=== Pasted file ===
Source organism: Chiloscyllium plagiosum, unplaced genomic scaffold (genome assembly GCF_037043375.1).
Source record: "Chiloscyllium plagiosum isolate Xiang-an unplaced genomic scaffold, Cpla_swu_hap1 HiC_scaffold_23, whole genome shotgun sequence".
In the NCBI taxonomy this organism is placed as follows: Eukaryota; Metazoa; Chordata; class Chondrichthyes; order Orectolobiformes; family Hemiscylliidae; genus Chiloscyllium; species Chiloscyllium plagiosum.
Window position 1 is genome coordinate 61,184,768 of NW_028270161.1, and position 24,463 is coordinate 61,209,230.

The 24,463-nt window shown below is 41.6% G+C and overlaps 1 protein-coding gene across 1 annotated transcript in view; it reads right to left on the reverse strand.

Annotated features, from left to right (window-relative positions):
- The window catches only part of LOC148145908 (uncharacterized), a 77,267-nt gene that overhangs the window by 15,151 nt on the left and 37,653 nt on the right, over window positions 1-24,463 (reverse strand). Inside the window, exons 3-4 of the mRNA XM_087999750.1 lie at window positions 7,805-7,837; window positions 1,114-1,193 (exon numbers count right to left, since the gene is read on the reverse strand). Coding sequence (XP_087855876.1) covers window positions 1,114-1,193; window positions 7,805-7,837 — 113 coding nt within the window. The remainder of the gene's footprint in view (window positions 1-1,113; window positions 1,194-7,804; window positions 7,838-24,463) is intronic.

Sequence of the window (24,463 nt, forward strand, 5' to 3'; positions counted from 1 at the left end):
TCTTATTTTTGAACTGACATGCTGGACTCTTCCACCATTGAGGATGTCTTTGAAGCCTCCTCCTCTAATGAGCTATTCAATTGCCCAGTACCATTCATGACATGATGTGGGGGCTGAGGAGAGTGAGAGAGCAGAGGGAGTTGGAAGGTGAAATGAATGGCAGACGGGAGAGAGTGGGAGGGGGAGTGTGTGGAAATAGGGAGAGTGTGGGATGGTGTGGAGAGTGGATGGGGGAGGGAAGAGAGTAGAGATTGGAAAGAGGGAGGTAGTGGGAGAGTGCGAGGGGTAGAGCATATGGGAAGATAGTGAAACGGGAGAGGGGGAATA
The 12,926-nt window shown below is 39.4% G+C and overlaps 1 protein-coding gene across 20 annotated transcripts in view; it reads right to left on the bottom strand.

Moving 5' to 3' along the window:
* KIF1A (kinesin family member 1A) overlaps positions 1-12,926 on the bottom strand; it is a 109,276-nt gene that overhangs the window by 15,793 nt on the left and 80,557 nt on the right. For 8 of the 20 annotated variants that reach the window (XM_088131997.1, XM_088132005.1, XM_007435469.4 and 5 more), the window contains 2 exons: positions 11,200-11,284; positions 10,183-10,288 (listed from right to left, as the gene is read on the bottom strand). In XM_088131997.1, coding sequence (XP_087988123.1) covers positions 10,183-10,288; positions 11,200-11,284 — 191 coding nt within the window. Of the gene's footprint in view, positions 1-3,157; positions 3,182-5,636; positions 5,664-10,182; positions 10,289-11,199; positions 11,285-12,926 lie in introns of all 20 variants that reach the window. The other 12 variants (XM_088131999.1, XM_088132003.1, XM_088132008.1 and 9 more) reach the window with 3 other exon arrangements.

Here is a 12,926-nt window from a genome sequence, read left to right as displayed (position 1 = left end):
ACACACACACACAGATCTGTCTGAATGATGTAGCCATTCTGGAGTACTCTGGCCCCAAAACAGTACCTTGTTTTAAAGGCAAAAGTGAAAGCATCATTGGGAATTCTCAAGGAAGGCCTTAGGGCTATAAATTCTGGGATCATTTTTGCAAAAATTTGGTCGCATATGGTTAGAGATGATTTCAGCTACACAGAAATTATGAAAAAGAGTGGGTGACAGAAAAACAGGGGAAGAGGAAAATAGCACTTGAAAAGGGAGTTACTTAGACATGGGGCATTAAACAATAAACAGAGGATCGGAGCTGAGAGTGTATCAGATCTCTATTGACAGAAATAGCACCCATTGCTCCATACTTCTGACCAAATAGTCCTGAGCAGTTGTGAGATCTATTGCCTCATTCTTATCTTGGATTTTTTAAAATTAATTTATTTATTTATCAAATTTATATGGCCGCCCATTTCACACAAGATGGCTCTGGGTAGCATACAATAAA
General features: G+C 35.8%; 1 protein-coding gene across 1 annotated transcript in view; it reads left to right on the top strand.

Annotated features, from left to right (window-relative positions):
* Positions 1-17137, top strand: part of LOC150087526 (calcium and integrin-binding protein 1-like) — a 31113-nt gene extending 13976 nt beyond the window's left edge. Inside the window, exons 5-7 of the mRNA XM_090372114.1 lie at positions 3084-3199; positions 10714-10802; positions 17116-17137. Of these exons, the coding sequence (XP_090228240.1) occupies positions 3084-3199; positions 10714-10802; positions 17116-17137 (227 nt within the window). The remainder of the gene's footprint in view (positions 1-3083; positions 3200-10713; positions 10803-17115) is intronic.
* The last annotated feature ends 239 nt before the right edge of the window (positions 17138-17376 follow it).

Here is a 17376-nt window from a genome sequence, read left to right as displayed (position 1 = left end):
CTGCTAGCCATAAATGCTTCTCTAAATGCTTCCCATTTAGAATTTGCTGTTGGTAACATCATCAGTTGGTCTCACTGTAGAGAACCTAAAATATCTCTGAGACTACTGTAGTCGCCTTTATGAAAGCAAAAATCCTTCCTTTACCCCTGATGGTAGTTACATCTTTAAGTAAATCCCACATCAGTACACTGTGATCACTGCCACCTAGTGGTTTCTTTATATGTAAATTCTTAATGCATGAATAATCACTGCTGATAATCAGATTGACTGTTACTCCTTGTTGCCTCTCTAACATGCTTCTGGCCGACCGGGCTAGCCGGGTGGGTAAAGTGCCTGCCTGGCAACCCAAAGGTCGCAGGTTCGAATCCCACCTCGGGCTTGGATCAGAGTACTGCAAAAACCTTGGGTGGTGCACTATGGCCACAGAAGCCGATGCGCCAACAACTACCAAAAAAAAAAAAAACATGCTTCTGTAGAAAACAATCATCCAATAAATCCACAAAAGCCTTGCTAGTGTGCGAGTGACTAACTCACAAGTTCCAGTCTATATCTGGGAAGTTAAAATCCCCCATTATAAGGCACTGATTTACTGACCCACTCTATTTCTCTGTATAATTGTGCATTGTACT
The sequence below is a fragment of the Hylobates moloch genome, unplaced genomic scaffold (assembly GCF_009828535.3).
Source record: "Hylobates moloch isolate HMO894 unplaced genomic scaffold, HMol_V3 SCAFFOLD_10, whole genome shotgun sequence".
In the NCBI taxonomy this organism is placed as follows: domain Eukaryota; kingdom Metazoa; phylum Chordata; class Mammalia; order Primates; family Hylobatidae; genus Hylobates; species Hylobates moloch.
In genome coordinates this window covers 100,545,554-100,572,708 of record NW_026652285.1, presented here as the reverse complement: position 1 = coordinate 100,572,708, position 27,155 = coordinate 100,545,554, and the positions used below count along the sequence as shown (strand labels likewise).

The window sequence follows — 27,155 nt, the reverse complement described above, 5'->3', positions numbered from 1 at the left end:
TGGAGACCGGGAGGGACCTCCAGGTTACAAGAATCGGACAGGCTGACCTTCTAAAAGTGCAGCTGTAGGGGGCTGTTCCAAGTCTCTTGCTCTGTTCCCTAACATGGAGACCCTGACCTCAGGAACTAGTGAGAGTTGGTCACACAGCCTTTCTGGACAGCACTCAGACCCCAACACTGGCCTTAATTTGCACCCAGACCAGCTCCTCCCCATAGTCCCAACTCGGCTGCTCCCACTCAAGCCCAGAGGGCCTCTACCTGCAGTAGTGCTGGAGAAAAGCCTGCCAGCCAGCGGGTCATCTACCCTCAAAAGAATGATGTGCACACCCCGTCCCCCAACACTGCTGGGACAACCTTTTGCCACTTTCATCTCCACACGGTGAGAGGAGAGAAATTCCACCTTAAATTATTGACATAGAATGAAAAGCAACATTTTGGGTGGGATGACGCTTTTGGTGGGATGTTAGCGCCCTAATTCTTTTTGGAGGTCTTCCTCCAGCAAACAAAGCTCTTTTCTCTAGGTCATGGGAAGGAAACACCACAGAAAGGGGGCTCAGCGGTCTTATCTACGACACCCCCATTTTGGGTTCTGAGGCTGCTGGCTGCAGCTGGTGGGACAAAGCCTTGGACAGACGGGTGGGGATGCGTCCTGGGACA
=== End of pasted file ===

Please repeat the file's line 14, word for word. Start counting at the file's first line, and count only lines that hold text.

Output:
ACACACACACACAGATCTGTCTGAATGATGTAGCCATTCTGGAGTACTCTGGCCCCAAAACAGTACCTTGTTTTAAAGGCAAAAGTGAAAGCATCATTGGGAATTCTCAAGGAAGGCCTTAGGGCTATAAATTCTGGGATCATTTTTGCAAAAATTTGGTCGCATATGGTTAGAGATGATTTCAGCTACACAGAAATTATGAAAAAGAGTGGGTGACAGAAAAACAGGGGAAGAGGAAAATAGCACTTGAAAAGGGAGTTACTTAGACATGGGGCATTAAACAATAAACAGAGGATCGGAGCTGAGAGTGTATCAGATCTCTATTGACAGAAATAGCACCCATTGCTCCATACTTCTGACCAAATAGTCCTGAGCAGTTGTGAGATCTATTGCCTCATTCTTATCTTGGATTTTTTAAAATTAATTTATTTATTTATCAAATTTATATGGCCGCCCATTTCACACAAGATGGCTCTGGGTAGCATACAATAAA